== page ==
Junior preferred shareholders sue for GSE payouts
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Junior preferred shareholders sue for GSE payouts

One of the most audacious punts in the market has been the bet by holders of junior preferred shareholdings in Fannie Mae and Freddie Mac that the liquidation of the agencies in their current form will translate into a payday for junior creditors. Junior preferred stock outstanding in the two entities totalled $33 billion in March this year, but there have been no dividend payments since the two government-sponsored enterprises were put into conservatorship in 2008. The preferred stock nevertheless jumped from a low of $1.50 (par value $25) to more than $6.50 in May this year in anticipation of GSE reform gaining traction.

Insult was added to injury when the Preferred Stock Purchase Agreement (PSPA) that was negotiated between the Treasury and the GSEs in August 2012 stated that all earnings from the GSEs should be distributed to the Treasury as dividends in a cash sweep. The sums involved are substantial; in June they amounted to the biggest dividend in US history: $66.3 billion. In May 2013, Fannie Mae announced first quarter pre-tax income of $8.1 billion and Freddie Mac recorded pre-tax income of $4.5 billion for the same period. According to Washington-based policy analysis and regulatory due diligence research firm Capstone, the combined earning power for the two GSEs of $5 billion to $6 billion a quarter means that they will deliver to the Treasury a sum greater than their combined bailout of $187.5 billion by late 2014.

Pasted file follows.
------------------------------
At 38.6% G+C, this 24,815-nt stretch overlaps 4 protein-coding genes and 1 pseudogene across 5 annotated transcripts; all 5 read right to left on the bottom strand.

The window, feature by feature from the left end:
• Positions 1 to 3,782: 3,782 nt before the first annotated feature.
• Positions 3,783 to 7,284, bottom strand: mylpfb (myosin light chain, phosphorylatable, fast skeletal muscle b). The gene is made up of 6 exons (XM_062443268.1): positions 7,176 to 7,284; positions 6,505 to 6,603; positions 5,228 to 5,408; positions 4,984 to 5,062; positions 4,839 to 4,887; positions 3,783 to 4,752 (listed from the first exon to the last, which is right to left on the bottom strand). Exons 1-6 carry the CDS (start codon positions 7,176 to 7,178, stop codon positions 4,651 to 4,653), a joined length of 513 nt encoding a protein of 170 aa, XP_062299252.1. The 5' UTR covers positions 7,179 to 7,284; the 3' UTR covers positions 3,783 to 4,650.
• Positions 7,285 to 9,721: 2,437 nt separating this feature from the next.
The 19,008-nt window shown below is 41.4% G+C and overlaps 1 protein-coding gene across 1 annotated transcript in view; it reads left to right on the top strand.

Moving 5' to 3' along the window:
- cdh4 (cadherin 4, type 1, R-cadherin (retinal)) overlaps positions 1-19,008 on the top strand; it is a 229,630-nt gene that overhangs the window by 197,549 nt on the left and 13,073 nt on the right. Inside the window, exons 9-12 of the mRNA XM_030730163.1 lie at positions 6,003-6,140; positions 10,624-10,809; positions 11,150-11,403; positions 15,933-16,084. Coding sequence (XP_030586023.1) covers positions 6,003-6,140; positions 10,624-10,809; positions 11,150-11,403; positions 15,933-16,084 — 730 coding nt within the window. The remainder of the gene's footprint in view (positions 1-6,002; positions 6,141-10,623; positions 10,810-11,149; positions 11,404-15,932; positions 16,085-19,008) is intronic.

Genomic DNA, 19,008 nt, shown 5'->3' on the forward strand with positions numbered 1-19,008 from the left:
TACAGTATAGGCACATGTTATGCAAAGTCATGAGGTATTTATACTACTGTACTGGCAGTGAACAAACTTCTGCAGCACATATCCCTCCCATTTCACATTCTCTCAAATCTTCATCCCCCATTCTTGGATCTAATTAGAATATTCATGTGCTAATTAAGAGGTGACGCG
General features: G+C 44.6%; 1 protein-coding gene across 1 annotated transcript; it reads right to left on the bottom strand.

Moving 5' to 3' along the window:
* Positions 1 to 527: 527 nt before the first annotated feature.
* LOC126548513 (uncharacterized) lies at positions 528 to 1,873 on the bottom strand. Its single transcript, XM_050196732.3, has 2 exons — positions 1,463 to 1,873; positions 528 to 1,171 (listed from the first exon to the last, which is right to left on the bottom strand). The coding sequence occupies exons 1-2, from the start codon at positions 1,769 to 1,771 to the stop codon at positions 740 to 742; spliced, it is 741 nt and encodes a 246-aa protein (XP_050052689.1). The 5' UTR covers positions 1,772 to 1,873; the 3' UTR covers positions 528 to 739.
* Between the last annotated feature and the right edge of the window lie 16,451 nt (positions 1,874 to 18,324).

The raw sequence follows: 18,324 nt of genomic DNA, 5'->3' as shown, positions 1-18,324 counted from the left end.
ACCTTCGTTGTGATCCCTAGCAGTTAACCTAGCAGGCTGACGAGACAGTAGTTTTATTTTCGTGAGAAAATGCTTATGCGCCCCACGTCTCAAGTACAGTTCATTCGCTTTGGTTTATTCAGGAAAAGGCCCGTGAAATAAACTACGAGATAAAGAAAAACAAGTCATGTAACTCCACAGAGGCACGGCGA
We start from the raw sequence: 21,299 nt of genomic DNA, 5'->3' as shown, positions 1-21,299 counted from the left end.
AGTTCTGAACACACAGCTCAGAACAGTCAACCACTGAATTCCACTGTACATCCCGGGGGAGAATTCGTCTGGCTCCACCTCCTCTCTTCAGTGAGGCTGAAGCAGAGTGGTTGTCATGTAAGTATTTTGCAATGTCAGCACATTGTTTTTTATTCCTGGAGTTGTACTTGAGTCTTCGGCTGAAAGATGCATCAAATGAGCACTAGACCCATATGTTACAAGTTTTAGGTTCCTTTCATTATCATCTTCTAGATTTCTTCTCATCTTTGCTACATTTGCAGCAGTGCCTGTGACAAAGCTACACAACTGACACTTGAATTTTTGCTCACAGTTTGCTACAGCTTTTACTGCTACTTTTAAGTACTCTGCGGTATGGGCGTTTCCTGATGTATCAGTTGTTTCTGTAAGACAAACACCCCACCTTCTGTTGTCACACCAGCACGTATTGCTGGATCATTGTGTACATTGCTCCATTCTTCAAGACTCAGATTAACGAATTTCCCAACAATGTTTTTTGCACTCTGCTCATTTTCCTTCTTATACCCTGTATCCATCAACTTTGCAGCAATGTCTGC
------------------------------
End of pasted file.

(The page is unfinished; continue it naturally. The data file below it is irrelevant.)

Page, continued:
The GSEs are making money out of their MBS holdings in exactly the same way that the discredited structured investment vehicles did before the crisis: funding long-term assets with short-term money. "The Fed has made roughly $250 billion in net income over the past three years, much of which has come from funding mortgages via maturity transformation," observes Jim Ahern, global head of securitization at SG CIB.

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